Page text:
- If aliens on a planet 65 million light years away looked at Earth in detail, they would see dinosaurs.
- An Australian National University study put the universe’s star count at about 70,000 million million million. And that’s just the ones we can see!
- You can fit one billion grains of sand in an average bathtub, but… even with all our deserts and beaches, the sand grains number only gets to about 10 percent of that.
P.S.- There are more trees on the Earth (3 trillion) than there are stars in the Milky Way
- About 10,000 light years away, the constellation of Aquila has a cloud of alcohol 1,000 times the diameter of our solar system. That’s enough space booze to make 400 trillion trillion pints of beer — or — two kegs, every 8 hours, for the next 30 billion years.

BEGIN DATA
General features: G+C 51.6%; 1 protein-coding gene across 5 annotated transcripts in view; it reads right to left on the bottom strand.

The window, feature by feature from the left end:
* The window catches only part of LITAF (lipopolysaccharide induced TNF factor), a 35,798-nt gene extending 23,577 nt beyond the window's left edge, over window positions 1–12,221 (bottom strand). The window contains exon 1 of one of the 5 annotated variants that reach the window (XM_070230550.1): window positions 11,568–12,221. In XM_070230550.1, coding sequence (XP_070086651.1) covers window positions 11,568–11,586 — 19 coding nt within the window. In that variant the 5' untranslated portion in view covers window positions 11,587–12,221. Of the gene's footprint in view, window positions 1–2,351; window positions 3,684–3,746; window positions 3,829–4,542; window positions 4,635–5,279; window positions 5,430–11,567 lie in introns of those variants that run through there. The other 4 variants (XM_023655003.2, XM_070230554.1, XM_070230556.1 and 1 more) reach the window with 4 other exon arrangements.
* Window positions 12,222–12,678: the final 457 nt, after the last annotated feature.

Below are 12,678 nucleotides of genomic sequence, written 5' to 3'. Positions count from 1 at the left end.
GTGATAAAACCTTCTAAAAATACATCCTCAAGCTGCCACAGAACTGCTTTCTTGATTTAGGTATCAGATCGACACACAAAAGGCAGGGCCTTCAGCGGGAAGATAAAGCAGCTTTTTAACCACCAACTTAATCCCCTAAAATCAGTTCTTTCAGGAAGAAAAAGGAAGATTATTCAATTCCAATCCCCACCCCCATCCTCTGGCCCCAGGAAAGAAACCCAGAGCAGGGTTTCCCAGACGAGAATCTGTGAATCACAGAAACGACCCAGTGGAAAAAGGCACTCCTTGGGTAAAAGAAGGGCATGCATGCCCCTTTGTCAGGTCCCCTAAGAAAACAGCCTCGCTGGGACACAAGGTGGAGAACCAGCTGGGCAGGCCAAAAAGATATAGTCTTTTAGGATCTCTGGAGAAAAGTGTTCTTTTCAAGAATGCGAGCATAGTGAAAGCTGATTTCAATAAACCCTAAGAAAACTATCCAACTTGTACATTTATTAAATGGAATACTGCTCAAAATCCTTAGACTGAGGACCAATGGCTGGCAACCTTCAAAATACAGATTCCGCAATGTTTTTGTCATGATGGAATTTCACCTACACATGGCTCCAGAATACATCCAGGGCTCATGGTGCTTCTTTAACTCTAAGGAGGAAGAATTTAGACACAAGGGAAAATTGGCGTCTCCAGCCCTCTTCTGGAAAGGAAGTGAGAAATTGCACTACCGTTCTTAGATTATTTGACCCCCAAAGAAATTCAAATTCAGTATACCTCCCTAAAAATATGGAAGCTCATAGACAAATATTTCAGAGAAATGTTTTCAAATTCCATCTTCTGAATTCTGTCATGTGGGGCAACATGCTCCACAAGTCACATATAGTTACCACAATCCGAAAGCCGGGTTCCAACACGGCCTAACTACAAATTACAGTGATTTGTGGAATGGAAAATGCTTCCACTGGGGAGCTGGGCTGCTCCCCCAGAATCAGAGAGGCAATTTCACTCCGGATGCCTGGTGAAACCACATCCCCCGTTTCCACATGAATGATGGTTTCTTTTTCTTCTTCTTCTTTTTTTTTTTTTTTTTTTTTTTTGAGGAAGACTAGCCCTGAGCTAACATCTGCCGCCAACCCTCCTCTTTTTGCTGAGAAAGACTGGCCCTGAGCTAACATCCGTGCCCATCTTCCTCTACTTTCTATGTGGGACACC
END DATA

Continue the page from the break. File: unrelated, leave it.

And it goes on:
- There is enough carbon in the atmospheres of Saturn and Jupiter to create soot, which, when hit by lightning, hardens into graphite and falls downward. The pressure in their atmospheres is so great that the graphite hardens into diamonds. Storms on these planets may literally be raining diamonds as big as a centimeter across.
- Those big gray patches on our moon that make up the face of the “man” are actually long-dormant lava beds from a time when the moon was active and hot.
- So far, three moons have been found to have their own moons: Saturn’s moon Titan, Jupiter’s Io, and Neptune’s Triton.
- Winter is always coming… on Uranus. Our planetary tilt (~23°) makes our seasons. Uranus’ seasonal tilt is 90° so summer and winter last 20 years. During those seasons, the 90° tilt means the planet “rolls” around the sun.
- If the Earth were the size of a grape, our sun would be a 4-foot beach ball resting 490 feet away. The Milky Way’s biggest star, Canis Majoris, would be nearly two miles in diameter.